3. Make the request and outline that you are also mentoring a couple of younger leaders (If you’re not, then start you’ll learn just as much in that process as in having a mentor and its rocket fuel for the soul)
    4. Just ask for one coffee to begin with rather than a full blow mentoring relationship. This is sort of like going on a bit of a date.

Example email:

Subject: Are you open to a coffee?

Dear CEO,

Thanks for your presentation at the recent annual leaders forum. Your insights around accountability really hit home for me and I’ve been thinking more about how I approach my career and life.

We’ve met briefly a couple of timesand if you recall I lead ABC function. We are in the middle of a significant transformation that requires full commitment and energy for all involved.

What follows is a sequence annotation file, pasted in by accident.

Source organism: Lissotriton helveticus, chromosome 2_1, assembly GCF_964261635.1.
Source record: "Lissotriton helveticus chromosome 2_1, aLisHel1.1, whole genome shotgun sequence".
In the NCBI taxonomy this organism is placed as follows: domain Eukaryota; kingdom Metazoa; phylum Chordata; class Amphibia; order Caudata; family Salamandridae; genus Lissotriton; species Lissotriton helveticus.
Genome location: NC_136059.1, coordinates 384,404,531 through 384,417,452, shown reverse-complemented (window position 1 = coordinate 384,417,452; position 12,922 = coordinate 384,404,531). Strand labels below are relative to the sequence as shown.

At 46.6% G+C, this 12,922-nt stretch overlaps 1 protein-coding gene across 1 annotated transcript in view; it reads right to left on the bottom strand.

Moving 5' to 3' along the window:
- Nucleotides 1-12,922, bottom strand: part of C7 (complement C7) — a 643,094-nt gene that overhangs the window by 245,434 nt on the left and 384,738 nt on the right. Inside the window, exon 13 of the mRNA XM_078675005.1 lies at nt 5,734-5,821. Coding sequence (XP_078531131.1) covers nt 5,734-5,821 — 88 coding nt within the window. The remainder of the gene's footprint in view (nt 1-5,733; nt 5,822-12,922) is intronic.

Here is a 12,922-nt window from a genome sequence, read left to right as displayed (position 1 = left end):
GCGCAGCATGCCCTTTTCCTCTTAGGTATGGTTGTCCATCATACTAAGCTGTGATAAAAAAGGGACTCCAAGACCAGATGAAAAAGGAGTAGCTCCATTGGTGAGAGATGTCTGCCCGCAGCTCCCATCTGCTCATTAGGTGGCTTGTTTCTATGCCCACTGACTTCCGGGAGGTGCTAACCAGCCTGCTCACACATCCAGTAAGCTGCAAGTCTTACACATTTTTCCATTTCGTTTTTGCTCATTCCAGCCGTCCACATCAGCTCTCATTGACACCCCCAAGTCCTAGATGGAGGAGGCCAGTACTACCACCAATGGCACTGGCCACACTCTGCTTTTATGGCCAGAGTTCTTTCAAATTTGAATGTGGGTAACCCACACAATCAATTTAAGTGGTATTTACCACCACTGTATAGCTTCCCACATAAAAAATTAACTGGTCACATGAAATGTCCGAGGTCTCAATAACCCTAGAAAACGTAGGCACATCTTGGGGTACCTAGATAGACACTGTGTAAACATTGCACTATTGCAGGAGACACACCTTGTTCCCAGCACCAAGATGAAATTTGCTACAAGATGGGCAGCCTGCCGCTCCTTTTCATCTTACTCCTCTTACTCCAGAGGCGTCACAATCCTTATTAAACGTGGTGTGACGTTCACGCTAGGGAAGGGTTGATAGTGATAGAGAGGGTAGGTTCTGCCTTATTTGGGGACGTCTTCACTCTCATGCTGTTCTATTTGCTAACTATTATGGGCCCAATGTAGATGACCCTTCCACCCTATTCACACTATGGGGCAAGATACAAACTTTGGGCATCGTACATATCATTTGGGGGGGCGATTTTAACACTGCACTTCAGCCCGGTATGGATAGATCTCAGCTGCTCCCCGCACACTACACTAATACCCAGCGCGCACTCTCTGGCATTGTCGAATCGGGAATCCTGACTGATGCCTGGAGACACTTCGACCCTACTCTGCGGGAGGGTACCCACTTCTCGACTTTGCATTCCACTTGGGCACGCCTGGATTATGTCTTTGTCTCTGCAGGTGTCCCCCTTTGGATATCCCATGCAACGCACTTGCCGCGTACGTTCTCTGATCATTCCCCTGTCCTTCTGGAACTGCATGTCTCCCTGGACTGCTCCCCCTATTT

I’ve always been a believer in having mentors and currently mentor several young leaders in the business. I’m looking to be really stretched in my career and I was wondering if you could spare 45 mins for a coffee to give me a little guidance. I’ll come to you, I’ll buy the coffee. Whatever fits for you.

Of course, I understand if you’re already fully committed.



How to manage your CEO relationship

If you don’t get a coffee that’s cool. The timing just isn’t right. Try someone else. If you nail it then get yourself prepared and take a mindset to LEARN.

According to Dan Hunter, CEO of HealthShare NSW, “you manage the relationship, you manage the agenda.” This is spot on. You need to make this as simple as humanly possible for the CEO. Here is your agenda. Aim for once a quarter and arrange the time with their EA.


  1. Establish rapport and ask about their work, career and challenges